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Social Relief of Distress grant application process intensifies the struggle to survive


Israel Nkuna is a ward committee representative and community activist in Mahlathi Village, Limpopo.

The Social Relief of Distress grant system hurts poor people instead of helping them. It gives us hope that we’ll eat again, then takes it away in a bureaucratic mess. Heartbreak is turning to anger.

My name is Israel Nkuna, and I’m from a small, rural village in Limpopo called Mahlathi. To live here is to have your heart broken every day. 

Since last year, I have been helping poor people from my area apply for the Social Relief of Distress (SRD) grant, which amounts to R350 a month. This year, most of these applications have been declined; just today, I received about 300 messages from people telling me their applications have not been successful. 

If the people I try to help on a daily basis are anything to go by, the grant application system has left millions of South Africans with no support. While we try to deal with an application system that has serious faults, we struggle to survive. While we wait for an appeal process on failed applications, we starve.

Let me share my own case to demonstrate the failures of this grant system. Based on the Department of Social Development’s information, I was eligible for the grant in 2020, yet I was declined. Appeals took almost a year, during which time I had to rely on other people in my community to survive. 

When the outcome of the appeal arrived, it said that I was declined because I was registered for UIF. I queried this, and was told my ID was reflected on the Department of Labour’s database. Yet I have been unemployed since 2019. 

I have since had an application rejected with the reason “Alternative Income Source Detected” given. No Sassa official has been able to show I’ve earned an income, whether on a payslip or a bank statement. 

On the other hand, I know of people who are working, who are registered with the Department of Labour and other government departments, and who are receiving the SRD grant. Whether the system is poorly designed or simply fraudulent, I can’t say, but the outcomes do not serve the people of Mahlathi or others around the country who are in need. 

People’s applications are being rejected for the weakest of reasons. 

Information isn’t shared with applicants, so we can’t even check whether Sassa is getting outdated or false information from banks, the Labour Department, Home Affairs and other departments.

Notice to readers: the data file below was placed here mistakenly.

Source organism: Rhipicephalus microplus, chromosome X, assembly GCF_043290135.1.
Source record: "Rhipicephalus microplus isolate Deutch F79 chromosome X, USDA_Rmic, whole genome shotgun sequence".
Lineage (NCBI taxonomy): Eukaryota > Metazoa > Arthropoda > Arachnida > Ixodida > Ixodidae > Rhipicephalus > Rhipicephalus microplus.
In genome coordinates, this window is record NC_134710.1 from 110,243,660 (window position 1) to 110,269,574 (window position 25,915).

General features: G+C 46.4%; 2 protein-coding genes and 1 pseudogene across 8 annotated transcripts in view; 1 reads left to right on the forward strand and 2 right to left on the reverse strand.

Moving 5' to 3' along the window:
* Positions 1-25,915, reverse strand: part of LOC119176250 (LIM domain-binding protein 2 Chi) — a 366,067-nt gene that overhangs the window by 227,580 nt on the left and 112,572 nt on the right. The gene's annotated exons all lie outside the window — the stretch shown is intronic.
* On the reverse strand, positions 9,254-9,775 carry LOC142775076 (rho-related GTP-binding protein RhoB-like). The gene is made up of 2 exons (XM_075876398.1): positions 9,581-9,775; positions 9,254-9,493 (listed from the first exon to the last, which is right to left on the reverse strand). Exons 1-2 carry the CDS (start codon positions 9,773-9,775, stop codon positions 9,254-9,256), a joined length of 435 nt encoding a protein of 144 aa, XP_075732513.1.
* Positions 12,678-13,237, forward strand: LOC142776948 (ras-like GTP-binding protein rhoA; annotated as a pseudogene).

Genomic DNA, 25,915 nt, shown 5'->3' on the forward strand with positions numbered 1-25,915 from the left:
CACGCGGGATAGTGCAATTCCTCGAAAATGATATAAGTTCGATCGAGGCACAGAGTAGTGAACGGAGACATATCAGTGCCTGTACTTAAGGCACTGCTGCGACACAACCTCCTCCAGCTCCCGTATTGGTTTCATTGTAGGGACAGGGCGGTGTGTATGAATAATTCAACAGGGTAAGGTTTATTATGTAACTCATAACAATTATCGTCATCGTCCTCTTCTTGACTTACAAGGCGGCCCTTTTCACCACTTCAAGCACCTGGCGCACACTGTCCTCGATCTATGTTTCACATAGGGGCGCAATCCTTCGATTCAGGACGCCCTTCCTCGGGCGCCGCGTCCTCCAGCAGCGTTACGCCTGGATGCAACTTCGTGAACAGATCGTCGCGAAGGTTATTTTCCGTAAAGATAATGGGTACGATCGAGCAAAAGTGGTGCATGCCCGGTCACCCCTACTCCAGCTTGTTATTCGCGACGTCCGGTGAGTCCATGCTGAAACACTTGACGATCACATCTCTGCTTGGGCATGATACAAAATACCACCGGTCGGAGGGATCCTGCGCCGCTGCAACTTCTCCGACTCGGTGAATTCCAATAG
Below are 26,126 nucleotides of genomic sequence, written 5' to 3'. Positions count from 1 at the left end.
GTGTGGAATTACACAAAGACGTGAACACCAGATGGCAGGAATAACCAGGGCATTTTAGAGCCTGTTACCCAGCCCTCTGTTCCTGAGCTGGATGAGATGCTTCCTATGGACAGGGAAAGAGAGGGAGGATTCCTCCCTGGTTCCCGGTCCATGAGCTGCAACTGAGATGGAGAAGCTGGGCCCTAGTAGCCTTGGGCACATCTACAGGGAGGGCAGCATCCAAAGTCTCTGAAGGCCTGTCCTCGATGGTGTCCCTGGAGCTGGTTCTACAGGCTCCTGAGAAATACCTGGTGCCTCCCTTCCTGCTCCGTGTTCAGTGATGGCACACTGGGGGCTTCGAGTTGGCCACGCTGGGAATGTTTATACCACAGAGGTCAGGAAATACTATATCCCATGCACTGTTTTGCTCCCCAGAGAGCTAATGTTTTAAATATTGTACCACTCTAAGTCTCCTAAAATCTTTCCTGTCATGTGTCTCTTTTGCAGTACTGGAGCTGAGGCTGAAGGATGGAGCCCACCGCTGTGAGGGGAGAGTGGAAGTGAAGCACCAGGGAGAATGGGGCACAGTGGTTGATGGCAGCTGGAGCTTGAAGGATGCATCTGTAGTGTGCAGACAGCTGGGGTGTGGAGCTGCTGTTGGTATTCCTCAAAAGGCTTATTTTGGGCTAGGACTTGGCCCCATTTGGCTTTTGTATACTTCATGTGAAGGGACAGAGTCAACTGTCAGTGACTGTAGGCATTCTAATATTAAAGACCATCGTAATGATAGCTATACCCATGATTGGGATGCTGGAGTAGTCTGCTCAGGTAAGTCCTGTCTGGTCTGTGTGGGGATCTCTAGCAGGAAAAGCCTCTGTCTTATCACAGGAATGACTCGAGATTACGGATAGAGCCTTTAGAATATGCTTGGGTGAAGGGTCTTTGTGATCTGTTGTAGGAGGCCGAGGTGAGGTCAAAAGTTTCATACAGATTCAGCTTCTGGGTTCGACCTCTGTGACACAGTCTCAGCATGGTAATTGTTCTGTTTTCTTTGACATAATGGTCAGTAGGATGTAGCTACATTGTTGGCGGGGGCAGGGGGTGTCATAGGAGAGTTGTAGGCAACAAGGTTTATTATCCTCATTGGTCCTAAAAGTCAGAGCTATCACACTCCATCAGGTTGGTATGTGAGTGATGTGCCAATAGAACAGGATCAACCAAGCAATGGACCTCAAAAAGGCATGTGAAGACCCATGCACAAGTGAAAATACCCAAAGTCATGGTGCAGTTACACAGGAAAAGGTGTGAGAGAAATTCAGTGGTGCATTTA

It’s impossible to get proper answers from the call centre or over email. Simple requests like changes to banking details are ‘escalated’ and never dealt with. 

Call centre operators tell us to be patient. It’s hard to be patient when you’re hungry. It’s hard to be patient when you’re sick, and need an SRD grant to afford the trip to the hospital. It’s hard to be patient when we see our government looting the people.

The SRD grant system hurts poor people instead of helping them. It gives us hope that we’ll eat again, then takes it away in a bureaucratic mess. 

While policies are being weighed up, and application systems fiddled with, we are starving. 

Heartbreak is turning to anger.

We need action now. We need government to do whatever it takes to free up the SRD grants, then institute a Basic Income Guarantee at a liveable level, doing away with these inefficient, unjust eligibility criteria. DM/MC


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  • Susan Keegan says:

    A tragic account of failed administration which is unfortunately true of most govt departments. I’m an employer and it’s no easier. Try helping your staff to claim maternity benefits from UIF. Try claiming Workmen’s Compensation to recover the cost of extended sick leave after an injury at work. Try applying for the ETI from SARS. Try claiming the SDL to recover costs of training your staff. All these claim processes require the most dogged persistence to get what you are due. If you are a small business, you don’t have the resources you need to make a successful claim. The routine incompetence of govt employees is the main problem.

  • Lehlogonolo Magope says:

    Eish Mr nkuna, your article is touching 😢

  • Lehlogonolo Magope says:

    Your article is very strong and touching

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